Genetically higher testosterone levels increase women’s risk of metabolic diseases including type 2 diabetes but reduce the risk in men, and also increase women’s risk of breast and endometrial cancers and men’s risk of prostate cancer, UK-led research has shown. The authors of the study*, published in Nature Medicine, said their results not only show the disease impacts of testosterone, they also emphasise the importance of studies considering men and women separately; but they added that they do not support the use of testosterone supplements.
The researchers noted that although testosterone supplementation is commonly used for its effects on sexual function, bone health and body composition, its effects on disease outcomes are unknown; and, for example, the association between a woman’s higher testosterone level and her risk of polycystic ovarian syndrome (PCOS) could have been cause or consequence.
They identified genetic determinants of testosterone levels and related sex hormone traits in 425,097 UK Biobank study participants and identified 2,571 genetic variations that were associated with differences in the levels of testosterone and its binding protein sex-hormone binding globulin (SHGB). They verified their genetic analyses in additional studies, including the EPIC-Norfolk study and Twins UK, and found a high level of agreement with their results in UK Biobank.
They then used Mendelian randomisation, using naturally occurring genetic differences to see whether associations between testosterone levels and disease were simply correlative – or causal. This revealed that in women, genetically higher testosterone increased the risks of type 2 diabetes by 37% and of PCOS by 51%, whereas it reduced men’s risk by 14%. They also found that genetically higher testosterone levels raised the risks of breast and endometrial cancers in women and prostate cancer in men.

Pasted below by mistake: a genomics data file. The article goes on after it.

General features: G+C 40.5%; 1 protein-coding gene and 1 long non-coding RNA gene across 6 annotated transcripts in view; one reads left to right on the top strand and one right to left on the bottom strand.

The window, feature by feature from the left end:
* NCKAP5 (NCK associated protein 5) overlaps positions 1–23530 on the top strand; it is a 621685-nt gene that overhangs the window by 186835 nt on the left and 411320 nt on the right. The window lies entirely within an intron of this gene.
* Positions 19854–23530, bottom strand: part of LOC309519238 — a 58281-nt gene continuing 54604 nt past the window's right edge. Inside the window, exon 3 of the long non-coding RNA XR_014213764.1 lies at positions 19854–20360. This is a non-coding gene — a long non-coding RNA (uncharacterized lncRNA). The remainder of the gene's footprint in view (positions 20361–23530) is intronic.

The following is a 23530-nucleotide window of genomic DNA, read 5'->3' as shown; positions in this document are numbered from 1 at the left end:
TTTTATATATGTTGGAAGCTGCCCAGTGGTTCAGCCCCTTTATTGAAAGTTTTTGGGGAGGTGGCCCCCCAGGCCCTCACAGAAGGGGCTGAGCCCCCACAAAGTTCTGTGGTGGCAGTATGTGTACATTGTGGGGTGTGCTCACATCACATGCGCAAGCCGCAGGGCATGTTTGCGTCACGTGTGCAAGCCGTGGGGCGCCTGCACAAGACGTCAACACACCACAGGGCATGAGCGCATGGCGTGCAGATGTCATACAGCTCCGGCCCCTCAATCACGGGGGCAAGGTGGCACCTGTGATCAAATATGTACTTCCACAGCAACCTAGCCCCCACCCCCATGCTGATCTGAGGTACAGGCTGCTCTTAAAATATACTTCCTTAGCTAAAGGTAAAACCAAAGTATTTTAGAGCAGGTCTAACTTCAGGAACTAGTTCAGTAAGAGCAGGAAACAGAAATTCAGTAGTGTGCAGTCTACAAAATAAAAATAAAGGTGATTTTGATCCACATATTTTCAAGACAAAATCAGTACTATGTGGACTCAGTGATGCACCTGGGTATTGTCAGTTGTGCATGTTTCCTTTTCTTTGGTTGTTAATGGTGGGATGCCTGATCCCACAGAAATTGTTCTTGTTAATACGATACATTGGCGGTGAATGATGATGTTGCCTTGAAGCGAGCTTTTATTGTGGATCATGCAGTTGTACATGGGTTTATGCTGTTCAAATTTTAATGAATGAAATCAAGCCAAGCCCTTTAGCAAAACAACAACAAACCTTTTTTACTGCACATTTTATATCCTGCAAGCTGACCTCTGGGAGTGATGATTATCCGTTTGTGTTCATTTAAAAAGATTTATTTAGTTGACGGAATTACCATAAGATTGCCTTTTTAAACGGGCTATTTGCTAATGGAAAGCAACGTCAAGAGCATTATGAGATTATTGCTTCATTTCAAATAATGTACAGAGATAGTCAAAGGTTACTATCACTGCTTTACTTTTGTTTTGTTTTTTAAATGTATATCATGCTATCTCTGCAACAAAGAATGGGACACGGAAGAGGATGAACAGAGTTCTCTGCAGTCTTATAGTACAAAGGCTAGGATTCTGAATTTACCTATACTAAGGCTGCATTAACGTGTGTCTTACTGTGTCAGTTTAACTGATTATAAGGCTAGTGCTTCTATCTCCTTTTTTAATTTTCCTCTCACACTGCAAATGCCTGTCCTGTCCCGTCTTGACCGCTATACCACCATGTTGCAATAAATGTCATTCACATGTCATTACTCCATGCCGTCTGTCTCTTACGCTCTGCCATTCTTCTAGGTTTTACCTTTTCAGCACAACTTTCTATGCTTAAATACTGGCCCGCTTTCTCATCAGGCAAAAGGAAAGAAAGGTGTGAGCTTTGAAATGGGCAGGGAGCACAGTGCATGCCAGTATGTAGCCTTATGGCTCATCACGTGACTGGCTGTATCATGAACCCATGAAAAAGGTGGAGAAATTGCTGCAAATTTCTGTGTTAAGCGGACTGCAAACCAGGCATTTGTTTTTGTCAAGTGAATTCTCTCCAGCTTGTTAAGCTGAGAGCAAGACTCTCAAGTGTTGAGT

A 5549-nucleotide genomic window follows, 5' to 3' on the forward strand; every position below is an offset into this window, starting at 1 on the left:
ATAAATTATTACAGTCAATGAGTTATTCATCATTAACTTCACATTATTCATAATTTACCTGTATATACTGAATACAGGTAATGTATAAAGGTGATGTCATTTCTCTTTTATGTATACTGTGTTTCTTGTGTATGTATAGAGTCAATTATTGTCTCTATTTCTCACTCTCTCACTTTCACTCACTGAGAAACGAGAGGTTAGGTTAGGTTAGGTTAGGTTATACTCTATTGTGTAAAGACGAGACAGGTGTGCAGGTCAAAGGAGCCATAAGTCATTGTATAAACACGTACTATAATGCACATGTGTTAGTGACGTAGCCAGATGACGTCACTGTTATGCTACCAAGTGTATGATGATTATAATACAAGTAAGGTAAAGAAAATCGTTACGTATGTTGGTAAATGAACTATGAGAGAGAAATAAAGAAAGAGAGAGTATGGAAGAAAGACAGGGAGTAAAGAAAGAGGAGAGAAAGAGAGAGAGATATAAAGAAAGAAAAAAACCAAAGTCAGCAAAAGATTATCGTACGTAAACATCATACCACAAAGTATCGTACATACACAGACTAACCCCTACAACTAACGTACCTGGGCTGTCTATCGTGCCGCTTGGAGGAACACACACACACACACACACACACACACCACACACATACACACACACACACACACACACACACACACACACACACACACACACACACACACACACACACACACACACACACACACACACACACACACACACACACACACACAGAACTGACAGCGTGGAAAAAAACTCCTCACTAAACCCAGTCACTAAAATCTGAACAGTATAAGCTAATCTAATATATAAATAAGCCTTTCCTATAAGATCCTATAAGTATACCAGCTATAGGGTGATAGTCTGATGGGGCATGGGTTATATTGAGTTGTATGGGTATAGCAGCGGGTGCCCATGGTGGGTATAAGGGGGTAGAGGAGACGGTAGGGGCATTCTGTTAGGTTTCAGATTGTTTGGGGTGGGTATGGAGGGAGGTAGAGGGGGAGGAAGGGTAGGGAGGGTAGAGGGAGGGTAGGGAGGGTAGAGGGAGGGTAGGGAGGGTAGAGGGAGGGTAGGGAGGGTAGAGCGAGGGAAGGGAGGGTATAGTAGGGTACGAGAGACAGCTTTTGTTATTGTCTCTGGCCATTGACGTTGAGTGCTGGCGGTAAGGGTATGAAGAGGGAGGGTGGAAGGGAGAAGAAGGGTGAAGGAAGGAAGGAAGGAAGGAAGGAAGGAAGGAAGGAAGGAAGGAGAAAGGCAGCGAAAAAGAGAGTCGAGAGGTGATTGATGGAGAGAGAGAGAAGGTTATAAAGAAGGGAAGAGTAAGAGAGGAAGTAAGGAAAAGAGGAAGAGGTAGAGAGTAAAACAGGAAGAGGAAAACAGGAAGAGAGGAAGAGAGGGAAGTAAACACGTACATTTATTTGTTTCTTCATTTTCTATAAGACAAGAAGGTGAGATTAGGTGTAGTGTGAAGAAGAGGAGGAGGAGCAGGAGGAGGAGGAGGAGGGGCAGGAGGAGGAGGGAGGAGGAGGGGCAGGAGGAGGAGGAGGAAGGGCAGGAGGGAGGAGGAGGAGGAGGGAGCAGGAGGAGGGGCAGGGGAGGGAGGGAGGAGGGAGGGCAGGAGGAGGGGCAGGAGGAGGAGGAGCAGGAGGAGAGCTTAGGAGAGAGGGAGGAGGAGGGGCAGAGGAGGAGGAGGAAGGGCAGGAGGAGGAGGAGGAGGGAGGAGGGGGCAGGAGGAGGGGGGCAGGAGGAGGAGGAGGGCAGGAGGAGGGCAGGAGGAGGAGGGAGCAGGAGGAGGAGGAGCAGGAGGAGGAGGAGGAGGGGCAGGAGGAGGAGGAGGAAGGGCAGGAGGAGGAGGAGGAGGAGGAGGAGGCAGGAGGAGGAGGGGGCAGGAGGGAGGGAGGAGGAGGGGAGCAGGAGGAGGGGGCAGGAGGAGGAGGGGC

The authors commented: “Our findings that genetically higher testosterone levels increase the risk of PCOS in women is important in understanding the role of testosterone in the origin of this common disorder, rather than simply being a consequence of this condition.
“Likewise, in men testosterone-reducing therapies are widely used to treat prostate cancer, but until now it was uncertain whether lower testosterone levels are also protective against developing prostate cancer. Our findings show how genetic techniques such as Mendelian randomisation are useful in understanding of the risks and benefits of hormone therapies.”
They added: “Our findings provide unique insights into the disease impacts of testosterone. In particular they emphasise the importance of considering men and women separately in studies, as we saw opposite effects for testosterone on diabetes. Caution is needed in using our results to justify use of testosterone supplements, until we can do similar studies of testosterone with other diseases, especially cardiovascular disease.”
*Ruth KS, Day FR, Tyrrell J, et al. Using human genetics to understand the disease impacts of testosterone in men and women. Nature Medicine; 10 February 2020; DOI: 10.1038/s41591-020-0751-5